Huntsman Cancer Institute (HCI) is a leader in the study of cancer genetics and its researchers have discovered more inherited cancer genes than any other cancer center in the world. Genes responsible for breast and ovarian cancer, colon cancer, head and neck cancer, and melanoma were identified here.

From its beginning, HCI has followed a “lab bench to patient bedside” research model. HCI is the only cancer center in the region that conducts basic, translational, and clinical research simultaneously, taking what’s learned in the laboratory through drug development and into the clinic.

Recent News

New progress against melanoma with trial therapies

Melanoma is the most serious form of skin cancer. According to the American Cancer Society, when melanoma is caught early, there’s a 5-year survival rate of about 97%. Once the cancer spreads to other organs, the survival rate drops to 15–20%.

Read More

Targeted therapies offer hope for a hard-to-treat cancer

Diane Fouts thought she had a bad cold. It was the spring of 2015, and she had a cough that just wouldn’t go away. She went to see her doctor, who ordered a CT scan. The results were far more serious than a cold. Diane had lung cancer. She is not a smoker; in fact, she has never smoked.

Read More

U Symposium on the Law, Ethics, and Science of Precision Medicine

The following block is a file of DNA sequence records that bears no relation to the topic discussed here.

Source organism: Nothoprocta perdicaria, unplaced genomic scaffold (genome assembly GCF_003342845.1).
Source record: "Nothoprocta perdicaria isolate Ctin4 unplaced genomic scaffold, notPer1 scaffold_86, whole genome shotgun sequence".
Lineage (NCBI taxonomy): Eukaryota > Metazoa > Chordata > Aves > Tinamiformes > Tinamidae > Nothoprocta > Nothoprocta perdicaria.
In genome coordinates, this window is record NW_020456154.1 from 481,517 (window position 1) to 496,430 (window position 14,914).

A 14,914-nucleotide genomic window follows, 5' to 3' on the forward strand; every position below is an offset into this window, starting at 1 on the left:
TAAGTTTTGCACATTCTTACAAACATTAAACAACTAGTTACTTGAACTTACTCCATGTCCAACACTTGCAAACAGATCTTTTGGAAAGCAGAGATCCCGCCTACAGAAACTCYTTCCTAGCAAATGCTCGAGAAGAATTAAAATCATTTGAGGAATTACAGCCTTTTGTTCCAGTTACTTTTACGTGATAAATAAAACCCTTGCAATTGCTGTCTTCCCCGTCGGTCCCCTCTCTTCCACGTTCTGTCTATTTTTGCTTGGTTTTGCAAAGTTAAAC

On Dec. 1-2, national experts in genetics, medicine, law, big data and other will fields gather for Frontiers in Precision Medicine II: Cancer, Big Data and the Public, a unique precision medicine symposium at the University of Utah S.J. Quinney College of Law. The symposium, sponsored by the U’s Colleges of Law, School of Medicine and Huntsman Cancer Institute, addresses topics in law, ethics, and science as precision medicine is gaining more attention nationwide from health care systems, practitioners, researchers, insurers and federal agencies.

Read More

The social aspect of cancer care

Like any major illness, cancer affects more than the body. It wreaks havoc on the lives and emotions of patients and their families. Ask Judi Evans, who was diagnosed with stage 4 breast cancer and told she had just six months to live. “My daughter and I looked at each other, and we said ‘no, we're not accepting that.’ So we immediately came to Huntsman Cancer Institute.”

Read More